Sunderland’s own Frankie and the Heartstrings provided support as indie-rock icons The Charlatans entertained on their latest visit to Newcastle.
Frankie Francis and the band are ever-present across the nationwide run of nine dates, and played tracks from 2015 album Decency as well as their new Christmas song with Edwyn Collins.
Jokingly billing themselves as from “Tyne and Wear”, they provided their usual spirited live performance, with the added enhancement of brass accompaniment courtesy of James Hewitson from local band Kingsley Chapman and the Murder.
This was despite a stubborn crowd, who remained shushed throughout their set, even when encouraged by Frankie to get involved with the singalong elements of signature track Hunger or to cheer for The Charlatans.
Such lukewarm reply is surprising close to home turf, but perhaps less so from The Charlatans’ fan base, and they’re sure to play to more gracious crowds on their recently announced 2016 headline tour.
Frankie and the Heartstrings will visit Manchester, Glasgow, Birmingham, Bristol and London, as well as returning to The Cluny in Newcastle on March 10, where they launched their latest album to great acclaim in July.
The Charlatans are riding the high of their well-received first studio album in five years, Modern Nature, described by some critics as one of the best of their 26-year career.
It was recorded under the cloud of the death of Jon Brookes, their drummer and percussionist since 1989, and vocalist Tim Burgess said they aimed to record songs that made them “happy”.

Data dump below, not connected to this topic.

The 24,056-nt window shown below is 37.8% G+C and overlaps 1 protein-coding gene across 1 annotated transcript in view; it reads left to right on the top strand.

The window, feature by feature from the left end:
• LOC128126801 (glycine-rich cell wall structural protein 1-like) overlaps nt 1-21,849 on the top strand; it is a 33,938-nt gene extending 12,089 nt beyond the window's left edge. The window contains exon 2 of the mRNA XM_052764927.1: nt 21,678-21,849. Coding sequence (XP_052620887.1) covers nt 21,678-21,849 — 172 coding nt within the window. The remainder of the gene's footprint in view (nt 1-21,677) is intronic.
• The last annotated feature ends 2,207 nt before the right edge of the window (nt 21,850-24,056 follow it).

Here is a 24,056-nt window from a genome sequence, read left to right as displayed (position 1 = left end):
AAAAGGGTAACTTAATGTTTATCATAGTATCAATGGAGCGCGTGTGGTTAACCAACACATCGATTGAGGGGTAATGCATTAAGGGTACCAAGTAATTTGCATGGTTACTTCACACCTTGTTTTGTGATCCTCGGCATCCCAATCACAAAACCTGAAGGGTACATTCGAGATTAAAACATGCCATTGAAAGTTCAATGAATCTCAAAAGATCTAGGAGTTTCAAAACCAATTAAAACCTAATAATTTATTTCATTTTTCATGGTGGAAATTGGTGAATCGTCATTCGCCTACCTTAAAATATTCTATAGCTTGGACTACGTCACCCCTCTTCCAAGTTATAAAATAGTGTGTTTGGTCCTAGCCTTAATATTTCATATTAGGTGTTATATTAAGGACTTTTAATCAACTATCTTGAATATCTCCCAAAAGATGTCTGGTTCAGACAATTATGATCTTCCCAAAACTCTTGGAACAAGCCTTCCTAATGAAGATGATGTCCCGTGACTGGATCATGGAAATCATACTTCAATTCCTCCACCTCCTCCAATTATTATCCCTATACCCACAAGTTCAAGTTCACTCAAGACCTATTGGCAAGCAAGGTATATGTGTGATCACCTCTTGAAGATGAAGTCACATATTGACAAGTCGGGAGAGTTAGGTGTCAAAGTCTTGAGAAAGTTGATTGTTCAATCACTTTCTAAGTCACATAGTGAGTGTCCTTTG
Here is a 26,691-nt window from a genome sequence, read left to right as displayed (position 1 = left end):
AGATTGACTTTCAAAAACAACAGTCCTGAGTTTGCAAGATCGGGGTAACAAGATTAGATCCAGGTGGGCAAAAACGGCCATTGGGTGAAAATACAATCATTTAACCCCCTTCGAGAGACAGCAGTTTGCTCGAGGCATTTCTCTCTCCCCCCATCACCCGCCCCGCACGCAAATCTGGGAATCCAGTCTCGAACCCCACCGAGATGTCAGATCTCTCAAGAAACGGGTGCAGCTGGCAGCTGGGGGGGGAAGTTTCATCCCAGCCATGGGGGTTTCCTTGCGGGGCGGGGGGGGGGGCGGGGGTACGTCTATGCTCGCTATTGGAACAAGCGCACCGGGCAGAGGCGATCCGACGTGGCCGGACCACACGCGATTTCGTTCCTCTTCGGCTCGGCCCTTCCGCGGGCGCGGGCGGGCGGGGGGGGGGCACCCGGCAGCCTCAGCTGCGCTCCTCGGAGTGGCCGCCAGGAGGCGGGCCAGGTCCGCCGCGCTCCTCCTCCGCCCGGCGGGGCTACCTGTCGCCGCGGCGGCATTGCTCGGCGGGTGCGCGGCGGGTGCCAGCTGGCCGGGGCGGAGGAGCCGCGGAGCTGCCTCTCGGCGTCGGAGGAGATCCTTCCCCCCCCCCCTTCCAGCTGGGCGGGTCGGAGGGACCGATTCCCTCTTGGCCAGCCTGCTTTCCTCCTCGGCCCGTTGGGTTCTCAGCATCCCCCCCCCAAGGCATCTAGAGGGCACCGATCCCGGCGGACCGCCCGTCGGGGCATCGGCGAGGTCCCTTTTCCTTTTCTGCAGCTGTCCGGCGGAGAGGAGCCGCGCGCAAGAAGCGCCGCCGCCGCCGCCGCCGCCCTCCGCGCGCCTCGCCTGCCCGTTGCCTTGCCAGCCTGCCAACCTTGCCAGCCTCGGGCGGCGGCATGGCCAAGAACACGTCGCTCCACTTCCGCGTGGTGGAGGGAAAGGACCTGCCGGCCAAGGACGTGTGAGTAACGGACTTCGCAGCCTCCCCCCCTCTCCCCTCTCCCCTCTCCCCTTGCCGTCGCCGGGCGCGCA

The band took to the stage following a topical, Star Wars-themed scrolling intro, listing all the dates on the current tour.
An eye-catching, bright blonde Tim Burgess then stopped to photograph the crowd on his iPhone, before getting down to the business of performing a mixed set of material from Modern Nature and classics from their association with the Madchester scene of British indie’s heyday.
Tim was teased at the peak of The Charlatans’ popularity for his brooding demeanour, including famously by comedian Rob Newman, but he’s a much happier - if still melancholy - presence today.
All their biggest hits, including The Only One I Know and One To Another, were here, although rarely for such shows the new material received an equally-strong response.
The sound within the O2 Academy felt a little bit muddy, lacking the sort of clarity between instruments you might expect at such a large production, although whether this was by fault or by design can only be speculated upon.
But all-in-all, it was a solid set, fitting for the venue’s final major show of the year.